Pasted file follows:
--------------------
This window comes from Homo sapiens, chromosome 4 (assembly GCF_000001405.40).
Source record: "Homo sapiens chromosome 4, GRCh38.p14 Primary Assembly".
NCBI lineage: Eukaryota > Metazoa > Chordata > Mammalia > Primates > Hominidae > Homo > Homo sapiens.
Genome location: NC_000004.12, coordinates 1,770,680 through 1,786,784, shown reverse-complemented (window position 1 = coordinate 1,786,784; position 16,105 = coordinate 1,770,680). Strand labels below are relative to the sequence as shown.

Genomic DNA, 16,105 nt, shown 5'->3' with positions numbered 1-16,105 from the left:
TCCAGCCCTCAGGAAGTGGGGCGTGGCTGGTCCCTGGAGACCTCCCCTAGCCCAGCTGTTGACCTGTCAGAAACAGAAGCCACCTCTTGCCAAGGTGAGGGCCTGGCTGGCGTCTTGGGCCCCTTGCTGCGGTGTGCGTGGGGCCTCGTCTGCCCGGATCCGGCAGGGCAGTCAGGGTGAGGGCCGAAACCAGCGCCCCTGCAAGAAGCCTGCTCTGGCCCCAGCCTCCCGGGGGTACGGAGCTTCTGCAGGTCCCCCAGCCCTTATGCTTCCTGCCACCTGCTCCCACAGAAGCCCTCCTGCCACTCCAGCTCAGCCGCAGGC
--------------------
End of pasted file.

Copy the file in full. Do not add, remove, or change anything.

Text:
This window comes from Homo sapiens, chromosome 4 (assembly GCF_000001405.40).
Source record: "Homo sapiens chromosome 4, GRCh38.p14 Primary Assembly".
NCBI lineage: Eukaryota > Metazoa > Chordata > Mammalia > Primates > Hominidae > Homo > Homo sapiens.
Genome location: NC_000004.12, coordinates 1,770,680 through 1,786,784, shown reverse-complemented (window position 1 = coordinate 1,786,784; position 16,105 = coordinate 1,770,680). Strand labels below are relative to the sequence as shown.

Genomic DNA, 16,105 nt, shown 5'->3' with positions numbered 1-16,105 from the left:
TCCAGCCCTCAGGAAGTGGGGCGTGGCTGGTCCCTGGAGACCTCCCCTAGCCCAGCTGTTGACCTGTCAGAAACAGAAGCCACCTCTTGCCAAGGTGAGGGCCTGGCTGGCGTCTTGGGCCCCTTGCTGCGGTGTGCGTGGGGCCTCGTCTGCCCGGATCCGGCAGGGCAGTCAGGGTGAGGGCCGAAACCAGCGCCCCTGCAAGAAGCCTGCTCTGGCCCCAGCCTCCCGGGGGTACGGAGCTTCTGCAGGTCCCCCAGCCCTTATGCTTCCTGCCACCTGCTCCCACAGAAGCCCTCCTGCCACTCCAGCTCAGCCGCAGGC